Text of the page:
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Mutation was first discovered by?

Last updated date: 14th Jul 2024
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Hint: A mutation is a change in the nucleotide sequence of an organism's, virus's, or extrachromosomal DNA's genome. Viral genomes may be made up of either DNA or RNA. Mutations occur as a result of errors in DNA or viral replication, mitosis or meiosis, or other forms of DNA damage (such as pyrimidine dimers caused by exposure to ultraviolet radiation).

Complete answer:
Hugo De Vries discovered mutations in Oenothera Lamarckiana. Evening Primrose is the common name for this herb. By experimenting on this herb, he was able to formulate observations. He took a regular plant and self-pollinated it in order to produce seeds. He discovered that when these seeds grew into plants, all of them were regular, with only slight variations. Some of the characters differed from their parents. These various plants gave rise to a few more distinct plants than their parents in subsequent generations. These minor variations were mutations by De Vries. He discovered that mutations occurred suddenly and were passed down through generations.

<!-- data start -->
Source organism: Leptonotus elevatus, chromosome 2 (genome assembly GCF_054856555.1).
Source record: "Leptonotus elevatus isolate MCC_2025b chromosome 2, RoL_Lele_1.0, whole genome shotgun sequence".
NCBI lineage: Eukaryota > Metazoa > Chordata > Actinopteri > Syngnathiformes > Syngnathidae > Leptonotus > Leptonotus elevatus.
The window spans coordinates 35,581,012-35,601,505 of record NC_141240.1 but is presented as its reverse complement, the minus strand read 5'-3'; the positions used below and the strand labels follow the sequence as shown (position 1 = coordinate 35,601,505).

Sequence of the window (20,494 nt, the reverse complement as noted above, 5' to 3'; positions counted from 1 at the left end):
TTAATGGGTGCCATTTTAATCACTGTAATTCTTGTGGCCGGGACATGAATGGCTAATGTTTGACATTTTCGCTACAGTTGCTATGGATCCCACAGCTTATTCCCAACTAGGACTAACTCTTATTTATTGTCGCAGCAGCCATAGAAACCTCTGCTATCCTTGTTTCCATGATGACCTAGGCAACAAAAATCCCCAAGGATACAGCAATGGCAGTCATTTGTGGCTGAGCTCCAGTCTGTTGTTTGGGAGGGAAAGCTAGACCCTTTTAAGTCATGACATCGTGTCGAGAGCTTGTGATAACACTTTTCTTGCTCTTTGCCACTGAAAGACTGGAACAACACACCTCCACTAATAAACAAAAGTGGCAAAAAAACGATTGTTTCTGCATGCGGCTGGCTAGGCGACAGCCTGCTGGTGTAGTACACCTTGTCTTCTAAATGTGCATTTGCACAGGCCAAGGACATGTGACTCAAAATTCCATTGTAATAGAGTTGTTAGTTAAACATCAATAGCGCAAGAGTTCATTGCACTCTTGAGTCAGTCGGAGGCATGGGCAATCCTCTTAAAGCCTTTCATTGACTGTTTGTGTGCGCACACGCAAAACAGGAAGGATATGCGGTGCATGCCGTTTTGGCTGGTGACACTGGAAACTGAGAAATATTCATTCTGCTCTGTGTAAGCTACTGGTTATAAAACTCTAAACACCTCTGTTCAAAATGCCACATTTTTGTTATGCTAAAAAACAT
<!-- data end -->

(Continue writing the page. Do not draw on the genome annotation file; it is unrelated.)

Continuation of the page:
Additional information:
Genetic rearrangements are classified into four types: deletions, duplications, inversions, and translocations, which are frequently caused by chemical and nuclear agents. Deletions result in the obliteration of DNA or a chromosome. It can be as simple as the loss of a single base or as complex as the loss of a larger portion of DNA. Duplications occur in several copies of a gene which are most often caused by uneven crossover.

It was stated that a mutation is a shift in our DNA sequence that occurs as a result of errors during DNA replication or as a result of environmental factors such as UV light. Inversions, or variations in the direction of chromosomal regions, may be harmful if they include a gene or an important sequence involved in gene expression regulation. Translocations are a form of rearrangement that occurs when a portion of two separate chromosomes breaks and rejoins, resulting in the loss, repetition, or interruption of a DNA sequence or gene.